• 1.  Boot May Be Reported on Installment Method  4.70
      • 2.  Qualification for Installment Treatment: Bona Fide Intent to Exchange  4.71
      • 3.  Limitations  4.72
      • 4.  Installment Notes Received in Deferred Exchanges  4.73
  • V.  PERSONAL PROPERTY EXCHANGE PROGRAMS (PRE–Tax Cuts and Jobs Act)
    • A.  Generally  4.73A
    • B.  Ongoing Tangible Personal Property Exchange Programs
      • 1.  Overview  4.73B
      • 2.  Rev Proc 2003–39: Safe Harbors for LKE Programs  4.73C
      • 3.  Multiple Ongoing LKE Programs  4.73D
        • a.  Identifying Replacement Properties; Netting of Funds  4.73E
        • b.  Flow of Funds and Constructive Receipt  4.73F
        • c.  Taxpayer as Lender to Purchaser of Relinquished Property; Taxpayer as Lessor of Purchased Relinquished Property  4.73G
        • d.  Status of Qualified Intermediary  4.73H
        • e.  Assignment Safe Harbor  4.73I
      • 4.  Implications of Rev Proc 2003–39 for Exchanges Generally  4.73J
  • VI.  REAL PROPERTY EXCHANGE AGREEMENT  4.74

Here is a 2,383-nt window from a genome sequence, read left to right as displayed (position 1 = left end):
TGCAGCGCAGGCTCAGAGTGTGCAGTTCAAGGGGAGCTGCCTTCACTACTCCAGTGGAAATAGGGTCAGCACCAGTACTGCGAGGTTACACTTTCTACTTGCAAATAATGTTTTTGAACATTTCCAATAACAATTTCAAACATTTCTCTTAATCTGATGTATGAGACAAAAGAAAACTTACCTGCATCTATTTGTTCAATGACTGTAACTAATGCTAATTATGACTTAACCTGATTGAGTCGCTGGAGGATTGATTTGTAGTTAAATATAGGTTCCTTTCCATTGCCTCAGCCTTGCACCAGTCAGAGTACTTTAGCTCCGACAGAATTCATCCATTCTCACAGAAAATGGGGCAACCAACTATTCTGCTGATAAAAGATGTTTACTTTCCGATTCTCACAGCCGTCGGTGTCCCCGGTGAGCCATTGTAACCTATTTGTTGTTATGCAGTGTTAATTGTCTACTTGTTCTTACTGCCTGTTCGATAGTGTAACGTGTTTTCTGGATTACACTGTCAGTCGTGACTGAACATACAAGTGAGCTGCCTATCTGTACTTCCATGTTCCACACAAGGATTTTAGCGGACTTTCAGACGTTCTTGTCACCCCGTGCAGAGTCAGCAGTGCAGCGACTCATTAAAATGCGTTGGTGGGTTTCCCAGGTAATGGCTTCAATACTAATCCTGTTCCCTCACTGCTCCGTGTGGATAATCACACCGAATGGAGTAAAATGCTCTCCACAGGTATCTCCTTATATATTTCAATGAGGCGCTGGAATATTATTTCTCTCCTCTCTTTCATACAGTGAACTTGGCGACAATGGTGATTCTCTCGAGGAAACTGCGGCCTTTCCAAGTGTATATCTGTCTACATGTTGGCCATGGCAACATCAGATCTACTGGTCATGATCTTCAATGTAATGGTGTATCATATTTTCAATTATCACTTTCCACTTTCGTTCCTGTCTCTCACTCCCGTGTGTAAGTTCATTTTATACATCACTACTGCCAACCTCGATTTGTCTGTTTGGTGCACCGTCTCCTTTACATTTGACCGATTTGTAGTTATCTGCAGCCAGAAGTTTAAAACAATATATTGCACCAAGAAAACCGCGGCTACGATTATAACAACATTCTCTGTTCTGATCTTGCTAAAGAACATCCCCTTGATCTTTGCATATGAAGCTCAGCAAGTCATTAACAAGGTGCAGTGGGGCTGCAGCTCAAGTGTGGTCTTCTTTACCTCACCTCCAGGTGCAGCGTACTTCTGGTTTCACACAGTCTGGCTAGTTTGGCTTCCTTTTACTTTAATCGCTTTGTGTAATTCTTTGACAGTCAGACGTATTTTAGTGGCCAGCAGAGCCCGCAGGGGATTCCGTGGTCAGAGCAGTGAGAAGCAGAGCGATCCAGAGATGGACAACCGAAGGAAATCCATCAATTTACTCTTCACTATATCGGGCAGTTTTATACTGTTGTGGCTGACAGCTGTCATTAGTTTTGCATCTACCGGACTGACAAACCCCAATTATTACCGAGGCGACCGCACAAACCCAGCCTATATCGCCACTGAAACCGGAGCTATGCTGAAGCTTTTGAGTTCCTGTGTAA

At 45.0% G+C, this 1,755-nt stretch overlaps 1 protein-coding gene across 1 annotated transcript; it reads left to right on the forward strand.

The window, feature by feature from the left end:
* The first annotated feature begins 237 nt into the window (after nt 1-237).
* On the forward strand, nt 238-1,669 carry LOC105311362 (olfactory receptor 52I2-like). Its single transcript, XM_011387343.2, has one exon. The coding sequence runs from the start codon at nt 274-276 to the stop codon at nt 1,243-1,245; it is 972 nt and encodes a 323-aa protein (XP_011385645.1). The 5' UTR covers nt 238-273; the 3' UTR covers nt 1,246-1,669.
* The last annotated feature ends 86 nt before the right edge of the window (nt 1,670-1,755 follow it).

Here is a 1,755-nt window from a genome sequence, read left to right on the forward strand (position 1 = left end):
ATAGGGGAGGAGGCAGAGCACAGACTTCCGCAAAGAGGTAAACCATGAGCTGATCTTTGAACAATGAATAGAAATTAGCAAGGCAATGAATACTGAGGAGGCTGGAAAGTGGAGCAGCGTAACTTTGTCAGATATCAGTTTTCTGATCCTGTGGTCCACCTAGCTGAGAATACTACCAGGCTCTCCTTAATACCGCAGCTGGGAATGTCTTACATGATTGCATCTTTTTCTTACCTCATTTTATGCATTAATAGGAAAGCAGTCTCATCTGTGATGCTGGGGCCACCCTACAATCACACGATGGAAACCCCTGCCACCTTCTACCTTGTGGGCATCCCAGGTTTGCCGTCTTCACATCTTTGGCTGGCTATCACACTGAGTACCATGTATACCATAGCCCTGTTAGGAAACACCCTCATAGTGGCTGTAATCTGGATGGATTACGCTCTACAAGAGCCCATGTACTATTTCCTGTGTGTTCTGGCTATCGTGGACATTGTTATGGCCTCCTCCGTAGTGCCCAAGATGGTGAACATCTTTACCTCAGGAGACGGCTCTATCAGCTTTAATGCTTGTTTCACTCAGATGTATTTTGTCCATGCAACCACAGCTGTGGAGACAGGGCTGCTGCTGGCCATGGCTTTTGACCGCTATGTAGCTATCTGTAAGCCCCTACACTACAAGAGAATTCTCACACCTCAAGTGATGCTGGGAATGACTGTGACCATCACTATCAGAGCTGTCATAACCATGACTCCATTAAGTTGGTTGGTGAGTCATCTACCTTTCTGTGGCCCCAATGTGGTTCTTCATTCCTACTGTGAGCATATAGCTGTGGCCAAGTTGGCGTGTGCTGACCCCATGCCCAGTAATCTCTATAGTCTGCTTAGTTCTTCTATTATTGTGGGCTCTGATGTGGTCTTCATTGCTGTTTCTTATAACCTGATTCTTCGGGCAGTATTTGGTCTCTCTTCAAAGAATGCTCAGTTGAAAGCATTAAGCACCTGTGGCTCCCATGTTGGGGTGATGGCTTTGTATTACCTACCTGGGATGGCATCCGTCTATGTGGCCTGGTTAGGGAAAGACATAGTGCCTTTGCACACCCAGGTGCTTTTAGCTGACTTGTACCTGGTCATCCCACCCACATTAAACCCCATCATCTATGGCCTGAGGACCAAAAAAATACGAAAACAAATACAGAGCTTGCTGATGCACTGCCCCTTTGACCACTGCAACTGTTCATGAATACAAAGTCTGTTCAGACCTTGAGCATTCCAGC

• A.  Form: Title and Introductory Paragraph  4.75
    • B.  Form: Recitals  4.76
    • C.  Form: Definitions  4.77
    • D.  Form: Exchange of Properties  4.78
    • E.  Form: Terms for Acquisition of Relinquished Property  4.79
    • F.  Form: Relinquished Property Closing  4.80
    • G.  Form: Conditions of Title to Exchanger’s Interest in Relinquished Property  4.81
    • H.  Form: Federal and State Income Tax Withholding  4.82
    • I.  Acquisition of Replacement Property
      • 1.  Form: Identification of Specific Replacement Property  4.83
      • 2.  Form: Identification of Other Replacement Property  4.84
      • 3.  Form: Contracts to Acquire Replacement Property  4.85
      • 4.  Form: Acquisition and Exchange  4.86
      • 5.  Form: Effect of Identified Replacement Property Remaining Unacquired  4.87
      • 6.  Form: QI’s Financial Obligation to Acquire Replacement Property  4.88
      • 7.  Form: Number of Properties to Be Acquired May Be Limited  4.89
    • J.  Form: Termination of Exchange  4.90
    • K.  Form: Indemnities by Exchanger  4.91
    • L.  Form: Execution of Documents; Further Documentation  4.92
    • M.  Form: Conflict With Prior Agreements  4.93
    • N.  Form: Attorney Fees  4.94
    • O.  Form: Survival  4.95
    • P.  Form: Time  4.96
    • Q.  Form: Assignment  4.97
    • R.  Form: Notices  4.98
    • S.  Form: No Agency  4.99
    • T.  Form: No Warranty on Tax Consequences  4.100
    • U.  Form: Governing Law  4.101
    • V.  Form: Arbitration of Disputes  4.102
    • W.  Form: Signatures  4.103
  • VII.  EXHIBITS TO REAL PROPERTY EXCHANGE AGREEMENT
    • A.  Form: Exhibit A; Relinquished Property Description  4.104
    • B.  Form: Exhibit B-1; Replacement Property Identification Form  4.105